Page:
• The next round of Habitat Hero awards will be announced at a special event on Friday, September 20, 2019. Nominations will be open in the summer.

Certificate in Native Plants
January & February Classes Now Open for Registration

The Certificate in Native Plants program is designed to expand students' knowledge of botany, ecology, conservation, and uses of native flora in the southeastern United States. Students will get both classroom education and hands-on application to increase knowledge and skills that can be applied at home, in the community, and at work. The course setting will provide a common ground for native plant enthusiasts to meet and connect with others who share their interests. 

The CNP is designed to benefit both home gardeners and landscaping professionals alike. You do NOT need to be working toward the Certificate in order to register for classes.

Most CNP classes are limited to 25 participants. They fill up quickly, so register now to ensure your place.  
Sustainable Landscape Management
Saturday, January 12, 2019
Instructor: Lyn Rutherford
9 am – 12 pm EST
Reflection Riding Arboretum & Nature Center
ELECTIVE Class (4 credits)
Biology of Liverworts,
Mosses and Ferns
Saturday, February 9, 2019
I nstructor: Charlotte Freeman
9:00am – 12:00pm
Reflection Riding Arboretum & Nature Center
ELECTIVE Class (4 credits)
Local Events of Interest
November 30, 5:30 - 8:00pm
Bees on a Bicycle, 1909 Market Street, Chattanooga
Strap on your Santa hat and join the merriment, complete with chili, hot cider and wreath-making know-how. 

December 1, 10:00am - 4:00pm
Bees on a Bicycle, 1909 Market Street, Chattanooga
10am-4pm. Arrive any hour upon the hour between 10 and 4 to try your luck at winning free plants!

December 8, 10:00am - 4:00pm
Bees on a Bicycle, 1909 Market Street, Chattanooga
Come celebrate the season, buy a few last-minute gifts and enjoy some yummy nibbles and drinks.  

Interesting Information
How You Can Help
Grow a Greener World

How can each of us play a part in supporting biodiversity for the benefit not only of those other species, but also ourselves? Opportunities exist for involvement on many levels and the choice is, of course, up to each of us. This post from the Southern Highlands Reserve gives ideas for how to help.

New Stormwater Management Publication Available

In a new publication series, "Stormwater Management for Homeowners," the Virginia Cooperative Extension provides information on how homeowners can use different practices in their landscapes to manage stormwater and protect their property from damage in the future. The main goal of this six-part series is to motivate homeowners and help them manage stormwater more effectively whenever rainstorms occur.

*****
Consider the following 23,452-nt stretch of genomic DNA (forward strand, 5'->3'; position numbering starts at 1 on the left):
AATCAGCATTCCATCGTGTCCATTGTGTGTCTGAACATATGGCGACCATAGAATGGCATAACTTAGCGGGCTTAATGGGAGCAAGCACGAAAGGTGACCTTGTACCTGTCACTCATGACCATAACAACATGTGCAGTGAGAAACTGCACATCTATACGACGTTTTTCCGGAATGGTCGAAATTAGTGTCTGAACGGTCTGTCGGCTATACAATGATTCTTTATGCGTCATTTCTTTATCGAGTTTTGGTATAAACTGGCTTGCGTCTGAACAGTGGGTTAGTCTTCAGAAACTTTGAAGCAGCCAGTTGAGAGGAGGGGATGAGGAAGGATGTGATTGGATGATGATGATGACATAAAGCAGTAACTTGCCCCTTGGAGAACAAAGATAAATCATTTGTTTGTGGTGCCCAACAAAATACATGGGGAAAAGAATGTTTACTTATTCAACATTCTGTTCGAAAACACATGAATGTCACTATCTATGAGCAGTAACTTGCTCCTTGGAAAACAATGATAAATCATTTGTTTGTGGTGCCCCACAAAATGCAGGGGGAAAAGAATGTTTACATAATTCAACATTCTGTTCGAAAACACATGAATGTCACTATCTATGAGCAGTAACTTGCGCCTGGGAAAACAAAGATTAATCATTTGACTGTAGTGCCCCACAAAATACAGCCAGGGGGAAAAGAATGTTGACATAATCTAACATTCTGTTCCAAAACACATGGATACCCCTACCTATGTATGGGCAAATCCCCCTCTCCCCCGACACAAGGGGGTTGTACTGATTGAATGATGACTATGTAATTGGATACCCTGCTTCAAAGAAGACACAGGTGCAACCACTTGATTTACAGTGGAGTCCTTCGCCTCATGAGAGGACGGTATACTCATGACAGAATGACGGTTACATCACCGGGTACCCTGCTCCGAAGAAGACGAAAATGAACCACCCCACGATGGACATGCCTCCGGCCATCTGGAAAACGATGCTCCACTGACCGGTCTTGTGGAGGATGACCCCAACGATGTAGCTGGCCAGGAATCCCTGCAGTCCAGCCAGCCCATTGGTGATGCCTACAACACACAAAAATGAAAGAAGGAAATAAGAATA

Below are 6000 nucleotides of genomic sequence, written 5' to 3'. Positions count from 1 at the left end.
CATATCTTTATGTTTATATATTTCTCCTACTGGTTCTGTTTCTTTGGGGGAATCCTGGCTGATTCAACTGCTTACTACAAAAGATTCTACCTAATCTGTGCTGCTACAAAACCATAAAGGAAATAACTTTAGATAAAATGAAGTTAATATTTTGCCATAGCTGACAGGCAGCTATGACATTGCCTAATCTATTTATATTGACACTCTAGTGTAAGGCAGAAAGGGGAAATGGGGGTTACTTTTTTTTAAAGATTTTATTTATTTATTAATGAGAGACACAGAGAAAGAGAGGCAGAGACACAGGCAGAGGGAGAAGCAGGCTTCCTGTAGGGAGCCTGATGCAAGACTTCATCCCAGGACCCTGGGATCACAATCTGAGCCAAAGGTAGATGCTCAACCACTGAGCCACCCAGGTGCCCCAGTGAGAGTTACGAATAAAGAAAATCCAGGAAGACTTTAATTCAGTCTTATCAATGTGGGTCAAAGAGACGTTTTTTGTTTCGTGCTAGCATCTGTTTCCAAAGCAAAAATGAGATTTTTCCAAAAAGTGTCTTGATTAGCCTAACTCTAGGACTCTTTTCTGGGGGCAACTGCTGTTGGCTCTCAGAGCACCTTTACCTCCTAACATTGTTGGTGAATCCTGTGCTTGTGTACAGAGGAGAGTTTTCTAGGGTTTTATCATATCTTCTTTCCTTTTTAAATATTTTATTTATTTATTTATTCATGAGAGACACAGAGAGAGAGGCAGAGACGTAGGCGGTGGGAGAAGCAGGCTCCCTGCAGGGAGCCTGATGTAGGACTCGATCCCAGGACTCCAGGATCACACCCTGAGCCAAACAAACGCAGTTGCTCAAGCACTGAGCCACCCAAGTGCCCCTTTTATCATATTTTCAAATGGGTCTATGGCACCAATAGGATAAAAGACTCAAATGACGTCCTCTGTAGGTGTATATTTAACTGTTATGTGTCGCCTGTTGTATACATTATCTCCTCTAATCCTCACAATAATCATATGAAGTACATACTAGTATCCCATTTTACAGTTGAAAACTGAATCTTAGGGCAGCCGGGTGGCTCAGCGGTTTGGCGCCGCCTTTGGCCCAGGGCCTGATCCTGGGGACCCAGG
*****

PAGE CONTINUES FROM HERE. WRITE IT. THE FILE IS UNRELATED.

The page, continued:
The Blobby. Dazzling World
of Insect Eggs

Bugs lay their eggs in many different ways, and those eggs pop out in a fascinating array of shapes and sizes, colors and textures. Some are smooth and globular, others rough and ridged. Some look like Skittles and others more like Raisinets. Some eggs are transparent, others opaque, and many of them look intriguingly alien. Certain species of bug can even alter the color of their eggs to fit in better with environmental factors.

Tag, You're an Insect!

Scientists do all sorts of things to hack our way into understanding daily life for individuals and groups across the animal kingdoms—often by trying to tag along from a distance. Among these animals, insects are not the most willing scientific collaborators. Small and short-lived, they’re not really built to carry tracking tools we might want to use (assuming, that is, we can find them at all).

For entomologists, engineers, and other scientists, getting an insect-eye-view is worth the trouble. Tagging and tracking insects offers insights into everything from mass migrations to colony behavior to their destructive appetites for trees and crops.

Photos from the Field
River Oats (Chasmanthium latifolium)
 Photo by Chris Tanis.

Blue Heron at Reflection Riding.
Photo by Chris Tanis.

Leaves of Fothergilla major (Witch Alder).
The fall leaves of this shrub range from purple to yellow.

Detail of the leaf of Hydrangea quercifolia (Oakleaf Hydrangea).
The red color of this versatile shrub adds great color to the fall garden.